The department of Sociology and Anthropology celebrated its 75th anniversary this year with a weekend full of presentations, speakers and receptions aimed at current students.
On Friday, Sept. 21, the department hosted a crash course on professional networking, student poster presentations and a reception in the George Storch Memorial Building. The next day, the department held a keynote lecture with Pableaux Johnson followed by a lecture on the history of the department given by Richard Reed, professor of anthropology, alumni talks celebrating the lives of deceased department professors, student discussions on department scholarships and two sessions of roundtable discussions with alumni. Afterwards, professors, students and alumni met at Bombay’s Bicycle Club.
Jennifer Mathews, professor of anthropology and department chair of Sociology and Anthropology, organized the event after learning of the anniversary from alumni affairs, informed by Douglas Brackenridge, Trinity historian.
“As Doug Brackenridge’s history tells us, departments didn’t really come into existence in the university until quite a bit after the formation. He mentioned the early use of the term department originally referred to short-term programs that were professionally oriented and did not merit academic credit,” Mathews said. “It’s not until the 20th century when we really see departments proliferating on Trinity’s campus. Our department first shows up on the book on 1943 as the department of sociology and then in 1971 we became the department of Sociology and Anthropology.”
After Mathews joined the department in 1999, the biggest change that had occurred was newfound emphasis placed on interdisciplinary programs.
“We added quite a few interdisciplinary programs, so we added environmental studies, we added urban studies, we’ve been a part of women and gender studies. We also contribute significantly to the MAS program and the EAST program. So I would say the biggest change I see is really in our contribution to multidisciplinary and interdisciplinary programs,” Mathews said.
Katherine Sibley, senior anthropology major, presented research she did last year on Friday at the poster presentations. Her research studied the links between abstinence, Christianity and sexual desire.
“We looked at how high rates of religiosity and receiving abstinence education in childhood years ultimately influenced sexual attitudes and behaviors within marriage. Overall, we found that higher rates of religiosity and women receiving abstinence education as children did lead to women maintaining that abstinence and being virgins when they married,” Sibley said.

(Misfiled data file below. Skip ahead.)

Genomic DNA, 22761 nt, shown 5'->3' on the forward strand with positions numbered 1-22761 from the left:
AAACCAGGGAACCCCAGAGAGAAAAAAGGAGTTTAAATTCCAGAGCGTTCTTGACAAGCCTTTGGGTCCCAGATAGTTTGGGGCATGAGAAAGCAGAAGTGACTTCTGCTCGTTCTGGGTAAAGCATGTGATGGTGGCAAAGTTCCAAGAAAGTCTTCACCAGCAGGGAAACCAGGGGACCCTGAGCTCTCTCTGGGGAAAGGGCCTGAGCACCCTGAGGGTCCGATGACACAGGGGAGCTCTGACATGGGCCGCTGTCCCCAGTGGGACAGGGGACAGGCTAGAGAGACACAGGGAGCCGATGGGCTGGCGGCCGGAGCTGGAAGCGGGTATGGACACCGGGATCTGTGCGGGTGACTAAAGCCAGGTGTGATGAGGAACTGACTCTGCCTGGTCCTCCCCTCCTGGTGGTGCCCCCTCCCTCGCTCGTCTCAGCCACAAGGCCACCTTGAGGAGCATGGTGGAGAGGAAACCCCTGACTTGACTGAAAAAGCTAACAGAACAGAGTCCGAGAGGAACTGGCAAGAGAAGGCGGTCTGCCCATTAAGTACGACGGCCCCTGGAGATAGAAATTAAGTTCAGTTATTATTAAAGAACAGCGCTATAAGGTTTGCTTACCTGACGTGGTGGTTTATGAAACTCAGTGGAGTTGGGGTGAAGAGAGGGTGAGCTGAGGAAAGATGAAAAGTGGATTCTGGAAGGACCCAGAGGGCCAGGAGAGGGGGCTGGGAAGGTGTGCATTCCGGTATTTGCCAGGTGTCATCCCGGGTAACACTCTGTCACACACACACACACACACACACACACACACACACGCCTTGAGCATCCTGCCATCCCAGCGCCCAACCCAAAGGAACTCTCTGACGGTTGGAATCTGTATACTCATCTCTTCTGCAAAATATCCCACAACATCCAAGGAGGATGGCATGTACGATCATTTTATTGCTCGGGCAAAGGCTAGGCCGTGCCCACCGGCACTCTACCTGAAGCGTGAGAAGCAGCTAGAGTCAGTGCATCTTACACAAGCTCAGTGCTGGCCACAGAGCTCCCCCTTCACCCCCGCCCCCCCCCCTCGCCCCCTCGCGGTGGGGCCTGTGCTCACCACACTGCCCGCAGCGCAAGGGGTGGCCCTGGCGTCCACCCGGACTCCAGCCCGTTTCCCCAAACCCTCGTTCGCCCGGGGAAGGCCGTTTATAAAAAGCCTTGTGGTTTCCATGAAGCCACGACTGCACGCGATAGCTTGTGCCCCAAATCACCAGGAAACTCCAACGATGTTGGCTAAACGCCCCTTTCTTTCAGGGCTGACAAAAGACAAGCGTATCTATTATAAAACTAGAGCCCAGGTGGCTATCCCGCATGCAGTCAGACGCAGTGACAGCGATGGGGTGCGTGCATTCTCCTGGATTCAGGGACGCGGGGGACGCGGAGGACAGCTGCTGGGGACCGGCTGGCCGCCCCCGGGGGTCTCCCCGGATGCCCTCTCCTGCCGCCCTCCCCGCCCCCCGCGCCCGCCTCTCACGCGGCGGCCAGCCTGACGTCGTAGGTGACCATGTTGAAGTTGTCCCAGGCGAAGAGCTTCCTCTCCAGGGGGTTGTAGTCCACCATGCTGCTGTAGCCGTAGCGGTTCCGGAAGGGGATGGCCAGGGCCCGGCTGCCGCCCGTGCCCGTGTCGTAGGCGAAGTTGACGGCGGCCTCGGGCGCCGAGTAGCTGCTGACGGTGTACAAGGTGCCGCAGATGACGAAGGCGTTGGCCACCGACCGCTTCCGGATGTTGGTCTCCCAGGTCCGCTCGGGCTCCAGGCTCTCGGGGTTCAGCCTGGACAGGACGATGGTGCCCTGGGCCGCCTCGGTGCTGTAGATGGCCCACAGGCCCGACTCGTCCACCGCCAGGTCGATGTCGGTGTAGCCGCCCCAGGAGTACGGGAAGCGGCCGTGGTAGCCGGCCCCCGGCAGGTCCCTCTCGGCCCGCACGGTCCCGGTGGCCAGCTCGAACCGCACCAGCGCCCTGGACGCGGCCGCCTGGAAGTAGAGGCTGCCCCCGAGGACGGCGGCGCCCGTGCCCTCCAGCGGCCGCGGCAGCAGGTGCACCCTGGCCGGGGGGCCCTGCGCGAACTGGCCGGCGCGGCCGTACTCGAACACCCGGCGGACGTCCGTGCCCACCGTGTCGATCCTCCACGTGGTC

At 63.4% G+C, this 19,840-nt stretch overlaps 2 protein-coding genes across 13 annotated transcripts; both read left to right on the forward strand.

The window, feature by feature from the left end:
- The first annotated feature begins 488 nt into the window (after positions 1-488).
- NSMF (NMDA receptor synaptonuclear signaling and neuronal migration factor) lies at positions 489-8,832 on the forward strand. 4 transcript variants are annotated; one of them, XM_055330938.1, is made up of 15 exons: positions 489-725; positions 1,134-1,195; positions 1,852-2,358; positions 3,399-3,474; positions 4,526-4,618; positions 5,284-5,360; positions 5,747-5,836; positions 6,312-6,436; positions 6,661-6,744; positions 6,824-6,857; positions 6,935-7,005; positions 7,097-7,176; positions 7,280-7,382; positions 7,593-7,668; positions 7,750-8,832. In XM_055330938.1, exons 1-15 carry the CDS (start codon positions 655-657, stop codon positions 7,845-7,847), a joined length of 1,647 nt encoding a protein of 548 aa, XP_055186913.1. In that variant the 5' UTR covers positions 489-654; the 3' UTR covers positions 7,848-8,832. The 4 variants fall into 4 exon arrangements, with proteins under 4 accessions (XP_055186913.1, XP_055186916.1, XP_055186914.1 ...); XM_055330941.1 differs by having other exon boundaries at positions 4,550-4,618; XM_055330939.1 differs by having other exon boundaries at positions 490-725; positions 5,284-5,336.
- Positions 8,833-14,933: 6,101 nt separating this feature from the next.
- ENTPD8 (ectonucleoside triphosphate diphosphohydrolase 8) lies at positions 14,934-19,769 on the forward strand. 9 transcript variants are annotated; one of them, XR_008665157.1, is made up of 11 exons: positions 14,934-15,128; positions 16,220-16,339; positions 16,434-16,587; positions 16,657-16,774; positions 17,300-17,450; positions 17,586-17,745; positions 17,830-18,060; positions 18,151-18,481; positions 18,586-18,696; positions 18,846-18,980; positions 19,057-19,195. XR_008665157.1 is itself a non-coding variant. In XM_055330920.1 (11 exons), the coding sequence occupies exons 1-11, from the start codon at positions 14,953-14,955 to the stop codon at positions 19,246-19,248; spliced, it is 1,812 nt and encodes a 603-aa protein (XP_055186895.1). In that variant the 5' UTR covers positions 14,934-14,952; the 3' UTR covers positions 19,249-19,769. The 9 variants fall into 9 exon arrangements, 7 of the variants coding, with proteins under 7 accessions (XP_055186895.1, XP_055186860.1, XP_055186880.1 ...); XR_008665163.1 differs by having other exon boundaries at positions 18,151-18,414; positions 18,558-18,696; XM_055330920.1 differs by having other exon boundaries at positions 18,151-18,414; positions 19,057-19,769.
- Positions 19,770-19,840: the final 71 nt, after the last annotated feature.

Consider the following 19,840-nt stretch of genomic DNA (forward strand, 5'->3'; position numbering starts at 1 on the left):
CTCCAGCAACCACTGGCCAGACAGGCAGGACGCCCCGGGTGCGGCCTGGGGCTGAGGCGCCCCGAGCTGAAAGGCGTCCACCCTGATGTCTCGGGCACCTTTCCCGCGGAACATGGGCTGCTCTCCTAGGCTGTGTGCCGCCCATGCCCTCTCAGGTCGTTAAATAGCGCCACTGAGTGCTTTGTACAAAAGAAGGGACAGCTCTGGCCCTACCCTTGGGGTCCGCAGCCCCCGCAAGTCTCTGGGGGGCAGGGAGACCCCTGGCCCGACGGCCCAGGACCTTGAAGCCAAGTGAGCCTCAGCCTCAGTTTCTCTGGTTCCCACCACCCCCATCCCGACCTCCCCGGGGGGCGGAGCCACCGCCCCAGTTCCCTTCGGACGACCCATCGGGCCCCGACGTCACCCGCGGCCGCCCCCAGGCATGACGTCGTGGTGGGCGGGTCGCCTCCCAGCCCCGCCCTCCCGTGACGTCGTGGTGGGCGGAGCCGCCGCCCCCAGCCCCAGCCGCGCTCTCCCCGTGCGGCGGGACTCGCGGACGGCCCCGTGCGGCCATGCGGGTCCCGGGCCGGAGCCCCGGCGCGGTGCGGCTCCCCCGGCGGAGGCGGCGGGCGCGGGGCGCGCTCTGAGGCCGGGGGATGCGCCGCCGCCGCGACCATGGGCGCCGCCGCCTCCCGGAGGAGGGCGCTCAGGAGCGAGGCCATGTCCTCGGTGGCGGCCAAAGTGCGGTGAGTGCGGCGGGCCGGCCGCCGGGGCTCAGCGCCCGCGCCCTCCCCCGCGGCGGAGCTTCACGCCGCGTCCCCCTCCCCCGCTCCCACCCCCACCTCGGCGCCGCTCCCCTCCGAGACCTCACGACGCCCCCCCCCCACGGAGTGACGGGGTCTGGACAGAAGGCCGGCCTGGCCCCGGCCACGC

Sibley believes her presenting brought validation to her project and helped her improve on her presentation skills.
“I was asked to present today by a professor so that alone felt really good. We put a lot of work into this it was a really stressful project so it was worth it in the end and to be recognized for that felt pretty nice. And it helps build skills and being able to talk to people on a one on one level but also in larger groups,” Sibley said.
Pableaux Johnson, the keynote luncheon speaker, graduated from Trinity in 1988 with a history major and a double minor in sociology and religion. Johnson referred to the strengths a student gains from Trinity’s education before his speech.
“Turning points in one’s career are completely coincidental and it’s how you react to them that gives you a bunch of different possibilities. That’s something you absolutely cannot see on the front end of this; it’s only something you can see looking back. You’ve got a lot more muscle and a lot more good tools and raw materials here with this education than you think you do,” Johnson said.
Mathews spoke about the importance of the student-focused aspect of the weekend.
“One of our jobs as a field — when some people say that’s a useless field, you’re going to go work fast food — we want to make it really clear that we’re going to train our students with skills that are going to allow them to pursue careers in anything,” Mathews said.
The cost of the free events was covered by donations and matched by Alumni Relations and Development. The leftover funds will be divided into the John Donahue Social Justice award and the Mike Kearl Sociology Scholarship.